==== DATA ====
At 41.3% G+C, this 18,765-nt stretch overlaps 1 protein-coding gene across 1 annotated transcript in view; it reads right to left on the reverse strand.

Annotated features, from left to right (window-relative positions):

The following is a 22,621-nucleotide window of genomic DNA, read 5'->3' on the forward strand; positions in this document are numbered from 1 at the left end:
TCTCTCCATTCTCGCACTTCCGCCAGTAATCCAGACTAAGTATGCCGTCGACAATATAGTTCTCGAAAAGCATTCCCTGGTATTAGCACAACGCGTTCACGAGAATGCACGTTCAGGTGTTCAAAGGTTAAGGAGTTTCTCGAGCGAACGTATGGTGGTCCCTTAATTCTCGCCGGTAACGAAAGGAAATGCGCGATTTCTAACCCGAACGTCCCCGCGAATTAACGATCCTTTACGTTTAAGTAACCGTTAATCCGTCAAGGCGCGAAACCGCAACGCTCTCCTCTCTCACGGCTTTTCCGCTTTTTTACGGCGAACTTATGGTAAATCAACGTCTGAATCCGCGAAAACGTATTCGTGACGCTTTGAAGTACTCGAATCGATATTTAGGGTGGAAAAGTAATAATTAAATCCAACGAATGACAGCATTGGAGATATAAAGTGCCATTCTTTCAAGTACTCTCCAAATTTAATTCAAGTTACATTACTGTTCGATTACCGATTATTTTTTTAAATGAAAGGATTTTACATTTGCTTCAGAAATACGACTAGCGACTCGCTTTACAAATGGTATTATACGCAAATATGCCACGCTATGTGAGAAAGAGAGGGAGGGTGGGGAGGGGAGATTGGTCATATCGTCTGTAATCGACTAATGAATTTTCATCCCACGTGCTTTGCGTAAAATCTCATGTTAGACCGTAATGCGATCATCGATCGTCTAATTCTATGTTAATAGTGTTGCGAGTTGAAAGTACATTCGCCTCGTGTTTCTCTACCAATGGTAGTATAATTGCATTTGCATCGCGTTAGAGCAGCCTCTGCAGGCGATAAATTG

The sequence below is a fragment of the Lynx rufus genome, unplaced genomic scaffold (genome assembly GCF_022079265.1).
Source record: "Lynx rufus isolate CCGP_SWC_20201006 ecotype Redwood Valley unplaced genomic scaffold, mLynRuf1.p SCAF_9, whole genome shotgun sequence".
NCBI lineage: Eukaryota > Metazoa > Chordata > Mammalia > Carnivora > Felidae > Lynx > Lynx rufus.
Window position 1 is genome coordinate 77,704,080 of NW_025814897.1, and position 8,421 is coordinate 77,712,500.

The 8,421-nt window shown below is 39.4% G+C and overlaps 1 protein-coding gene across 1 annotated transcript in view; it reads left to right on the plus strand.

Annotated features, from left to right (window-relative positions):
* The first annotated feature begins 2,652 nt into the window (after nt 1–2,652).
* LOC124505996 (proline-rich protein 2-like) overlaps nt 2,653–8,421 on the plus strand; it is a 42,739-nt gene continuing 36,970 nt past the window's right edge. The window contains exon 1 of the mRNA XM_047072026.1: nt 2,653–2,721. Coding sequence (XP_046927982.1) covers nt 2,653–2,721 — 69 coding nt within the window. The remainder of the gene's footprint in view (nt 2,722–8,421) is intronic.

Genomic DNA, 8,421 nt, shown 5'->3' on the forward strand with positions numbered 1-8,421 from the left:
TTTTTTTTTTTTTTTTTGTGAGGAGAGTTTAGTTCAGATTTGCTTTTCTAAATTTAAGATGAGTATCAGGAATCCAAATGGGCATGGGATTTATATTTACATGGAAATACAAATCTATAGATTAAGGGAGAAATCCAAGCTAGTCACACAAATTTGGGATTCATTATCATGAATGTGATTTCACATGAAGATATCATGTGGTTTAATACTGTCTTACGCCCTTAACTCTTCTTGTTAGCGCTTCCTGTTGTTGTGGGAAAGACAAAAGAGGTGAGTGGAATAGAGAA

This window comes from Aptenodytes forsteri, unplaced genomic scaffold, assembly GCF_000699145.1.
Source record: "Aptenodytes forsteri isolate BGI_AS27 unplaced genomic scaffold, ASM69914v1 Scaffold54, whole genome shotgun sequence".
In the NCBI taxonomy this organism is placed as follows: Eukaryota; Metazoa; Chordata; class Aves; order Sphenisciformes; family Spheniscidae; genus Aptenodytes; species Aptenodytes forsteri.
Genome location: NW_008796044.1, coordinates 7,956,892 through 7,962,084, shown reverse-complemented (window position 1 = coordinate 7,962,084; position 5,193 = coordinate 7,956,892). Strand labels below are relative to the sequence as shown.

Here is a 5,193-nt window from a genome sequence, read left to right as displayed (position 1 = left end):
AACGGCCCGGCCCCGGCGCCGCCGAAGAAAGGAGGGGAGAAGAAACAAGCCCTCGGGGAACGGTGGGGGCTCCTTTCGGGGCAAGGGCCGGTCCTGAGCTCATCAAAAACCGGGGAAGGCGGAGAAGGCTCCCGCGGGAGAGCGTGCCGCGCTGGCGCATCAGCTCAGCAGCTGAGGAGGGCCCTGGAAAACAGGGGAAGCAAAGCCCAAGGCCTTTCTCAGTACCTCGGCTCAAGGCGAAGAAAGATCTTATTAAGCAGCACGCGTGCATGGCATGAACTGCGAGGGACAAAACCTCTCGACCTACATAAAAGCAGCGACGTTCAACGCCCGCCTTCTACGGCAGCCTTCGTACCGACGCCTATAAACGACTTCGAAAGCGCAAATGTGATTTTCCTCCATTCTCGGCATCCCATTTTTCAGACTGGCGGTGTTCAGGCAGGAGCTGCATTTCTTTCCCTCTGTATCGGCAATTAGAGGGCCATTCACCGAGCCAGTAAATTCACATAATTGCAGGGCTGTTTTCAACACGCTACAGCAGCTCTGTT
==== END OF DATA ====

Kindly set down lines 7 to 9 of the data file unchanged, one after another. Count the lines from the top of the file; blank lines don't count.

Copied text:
NCBI lineage: Eukaryota > Metazoa > Chordata > Mammalia > Carnivora > Felidae > Lynx > Lynx rufus.
Window position 1 is genome coordinate 77,704,080 of NW_025814897.1, and position 8,421 is coordinate 77,712,500.

The 8,421-nt window shown below is 39.4% G+C and overlaps 1 protein-coding gene across 1 annotated transcript in view; it reads left to right on the plus strand.